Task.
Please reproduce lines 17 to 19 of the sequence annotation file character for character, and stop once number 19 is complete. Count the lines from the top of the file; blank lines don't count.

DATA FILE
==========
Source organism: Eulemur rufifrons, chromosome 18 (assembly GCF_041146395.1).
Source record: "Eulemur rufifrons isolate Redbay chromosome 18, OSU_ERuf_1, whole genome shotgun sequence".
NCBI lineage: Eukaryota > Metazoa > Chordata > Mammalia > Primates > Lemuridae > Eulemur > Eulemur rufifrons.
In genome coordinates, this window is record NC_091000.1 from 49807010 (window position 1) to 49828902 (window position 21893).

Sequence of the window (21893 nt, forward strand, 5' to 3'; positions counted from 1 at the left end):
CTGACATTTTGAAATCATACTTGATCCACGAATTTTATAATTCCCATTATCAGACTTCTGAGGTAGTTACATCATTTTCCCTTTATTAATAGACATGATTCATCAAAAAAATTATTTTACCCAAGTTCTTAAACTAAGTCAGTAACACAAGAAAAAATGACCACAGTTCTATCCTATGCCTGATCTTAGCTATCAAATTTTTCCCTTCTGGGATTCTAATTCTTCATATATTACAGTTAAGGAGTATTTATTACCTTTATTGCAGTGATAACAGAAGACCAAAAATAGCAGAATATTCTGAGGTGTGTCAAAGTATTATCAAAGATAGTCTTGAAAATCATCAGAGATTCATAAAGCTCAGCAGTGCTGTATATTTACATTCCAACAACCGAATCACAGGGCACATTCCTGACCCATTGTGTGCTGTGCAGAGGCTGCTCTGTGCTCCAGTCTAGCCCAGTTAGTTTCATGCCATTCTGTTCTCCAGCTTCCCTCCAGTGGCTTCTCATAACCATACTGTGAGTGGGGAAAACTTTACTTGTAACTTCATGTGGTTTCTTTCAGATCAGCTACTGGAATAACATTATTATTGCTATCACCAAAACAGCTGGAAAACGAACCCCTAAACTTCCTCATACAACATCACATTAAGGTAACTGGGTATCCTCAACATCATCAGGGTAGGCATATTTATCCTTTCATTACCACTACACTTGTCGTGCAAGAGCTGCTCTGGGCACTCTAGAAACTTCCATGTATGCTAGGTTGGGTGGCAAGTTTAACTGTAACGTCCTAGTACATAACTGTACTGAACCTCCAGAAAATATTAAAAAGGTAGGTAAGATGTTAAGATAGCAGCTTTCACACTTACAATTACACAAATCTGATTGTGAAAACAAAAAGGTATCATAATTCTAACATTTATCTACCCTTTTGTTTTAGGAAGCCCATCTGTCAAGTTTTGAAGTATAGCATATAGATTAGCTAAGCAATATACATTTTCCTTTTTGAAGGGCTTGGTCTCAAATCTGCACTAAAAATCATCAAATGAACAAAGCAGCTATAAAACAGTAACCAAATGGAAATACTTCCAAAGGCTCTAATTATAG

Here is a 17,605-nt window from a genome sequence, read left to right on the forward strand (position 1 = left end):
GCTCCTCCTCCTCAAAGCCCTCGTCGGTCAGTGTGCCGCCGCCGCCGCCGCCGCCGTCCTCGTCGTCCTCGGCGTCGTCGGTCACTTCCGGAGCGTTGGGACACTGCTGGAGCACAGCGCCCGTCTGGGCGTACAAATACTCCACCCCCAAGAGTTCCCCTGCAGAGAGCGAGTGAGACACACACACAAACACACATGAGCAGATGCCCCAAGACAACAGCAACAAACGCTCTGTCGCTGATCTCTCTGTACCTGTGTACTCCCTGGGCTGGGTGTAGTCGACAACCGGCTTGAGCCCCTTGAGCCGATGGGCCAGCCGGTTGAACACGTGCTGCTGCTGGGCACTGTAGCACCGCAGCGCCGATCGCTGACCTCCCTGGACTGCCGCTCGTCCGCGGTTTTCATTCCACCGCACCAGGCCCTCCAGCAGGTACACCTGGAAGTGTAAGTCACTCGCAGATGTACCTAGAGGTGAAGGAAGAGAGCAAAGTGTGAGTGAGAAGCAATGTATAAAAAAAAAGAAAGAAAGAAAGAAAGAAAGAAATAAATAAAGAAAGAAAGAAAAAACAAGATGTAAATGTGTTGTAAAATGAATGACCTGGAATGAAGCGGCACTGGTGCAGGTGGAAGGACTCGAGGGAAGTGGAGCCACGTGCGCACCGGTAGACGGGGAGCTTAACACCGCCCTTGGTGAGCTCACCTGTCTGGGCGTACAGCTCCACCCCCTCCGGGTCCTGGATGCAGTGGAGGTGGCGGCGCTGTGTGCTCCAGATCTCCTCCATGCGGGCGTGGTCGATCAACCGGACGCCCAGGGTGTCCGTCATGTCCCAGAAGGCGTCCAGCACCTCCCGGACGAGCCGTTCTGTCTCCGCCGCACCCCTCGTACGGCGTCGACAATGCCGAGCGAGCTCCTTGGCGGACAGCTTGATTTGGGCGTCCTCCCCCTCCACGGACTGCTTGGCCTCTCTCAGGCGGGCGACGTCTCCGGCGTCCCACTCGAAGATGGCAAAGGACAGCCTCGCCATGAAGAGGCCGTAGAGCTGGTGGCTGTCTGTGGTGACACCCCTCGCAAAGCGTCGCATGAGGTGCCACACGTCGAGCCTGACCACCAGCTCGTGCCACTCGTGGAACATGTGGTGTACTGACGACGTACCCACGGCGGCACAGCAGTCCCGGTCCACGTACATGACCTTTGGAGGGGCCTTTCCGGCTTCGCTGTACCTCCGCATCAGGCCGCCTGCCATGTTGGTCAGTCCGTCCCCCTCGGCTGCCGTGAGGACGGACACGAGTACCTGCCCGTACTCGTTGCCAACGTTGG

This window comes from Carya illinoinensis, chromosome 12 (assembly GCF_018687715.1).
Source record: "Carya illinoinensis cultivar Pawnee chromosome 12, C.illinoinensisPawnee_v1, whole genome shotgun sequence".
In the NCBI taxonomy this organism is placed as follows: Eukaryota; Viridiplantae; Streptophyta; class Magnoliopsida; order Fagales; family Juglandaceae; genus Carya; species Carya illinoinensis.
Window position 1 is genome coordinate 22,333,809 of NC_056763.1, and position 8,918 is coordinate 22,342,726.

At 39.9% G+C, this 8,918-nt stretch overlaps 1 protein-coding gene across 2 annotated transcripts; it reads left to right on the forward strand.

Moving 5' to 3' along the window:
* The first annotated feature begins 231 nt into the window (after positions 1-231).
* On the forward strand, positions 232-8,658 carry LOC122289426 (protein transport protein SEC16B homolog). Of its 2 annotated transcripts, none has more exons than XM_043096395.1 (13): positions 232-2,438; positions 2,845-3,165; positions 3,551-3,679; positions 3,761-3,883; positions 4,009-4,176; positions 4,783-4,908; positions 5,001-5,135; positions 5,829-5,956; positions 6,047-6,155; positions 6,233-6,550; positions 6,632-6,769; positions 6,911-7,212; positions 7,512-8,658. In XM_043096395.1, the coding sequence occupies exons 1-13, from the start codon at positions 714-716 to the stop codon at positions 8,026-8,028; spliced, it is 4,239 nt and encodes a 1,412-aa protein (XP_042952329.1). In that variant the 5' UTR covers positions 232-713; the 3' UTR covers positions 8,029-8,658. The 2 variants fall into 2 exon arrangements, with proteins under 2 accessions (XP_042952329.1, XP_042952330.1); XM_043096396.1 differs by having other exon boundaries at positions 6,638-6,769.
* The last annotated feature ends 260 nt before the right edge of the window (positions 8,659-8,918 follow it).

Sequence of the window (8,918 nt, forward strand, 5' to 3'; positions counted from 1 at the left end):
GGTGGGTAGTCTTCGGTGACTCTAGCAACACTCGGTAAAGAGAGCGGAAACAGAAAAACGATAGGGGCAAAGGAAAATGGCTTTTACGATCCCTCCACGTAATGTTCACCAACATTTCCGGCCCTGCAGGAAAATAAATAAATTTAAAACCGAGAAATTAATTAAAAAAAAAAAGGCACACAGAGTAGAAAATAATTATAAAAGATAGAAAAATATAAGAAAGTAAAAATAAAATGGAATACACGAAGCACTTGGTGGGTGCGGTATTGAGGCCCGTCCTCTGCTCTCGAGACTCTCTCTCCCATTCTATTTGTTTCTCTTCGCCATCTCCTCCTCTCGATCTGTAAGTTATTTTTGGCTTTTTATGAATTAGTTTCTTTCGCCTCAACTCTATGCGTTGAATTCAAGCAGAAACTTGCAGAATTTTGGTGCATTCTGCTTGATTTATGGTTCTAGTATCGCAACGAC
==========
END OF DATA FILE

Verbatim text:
* The last annotated feature ends 260 nt before the right edge of the window (positions 8,659-8,918 follow it).

Sequence of the window (8,918 nt, forward strand, 5' to 3'; positions counted from 1 at the left end):
GGTGGGTAGTCTTCGGTGACTCTAGCAACACTCGGTAAAGAGAGCGGAAACAGAAAAACGATAGGGGCAAAGGAAAATGGCTTTTACGATCCCTCCACGTAATGTTCACCAACATTTCCGGCCCTGCAGGAAAATAAATAAATTTAAAACCGAGAAATTAATTAAAAAAAAAAAGGCACACAGAGTAGAAAATAATTATAAAAGATAGAAAAATATAAGAAAGTAAAAATAAAATGGAATACACGAAGCACTTGGTGGGTGCGGTATTGAGGCCCGTCCTCTGCTCTCGAGACTCTCTCTCCCATTCTATTTGTTTCTCTTCGCCATCTCCTCCTCTCGATCTGTAAGTTATTTTTGGCTTTTTATGAATTAGTTTCTTTCGCCTCAACTCTATGCGTTGAATTCAAGCAGAAACTTGCAGAATTTTGGTGCATTCTGCTTGATTTATGGTTCTAGTATCGCAACGAC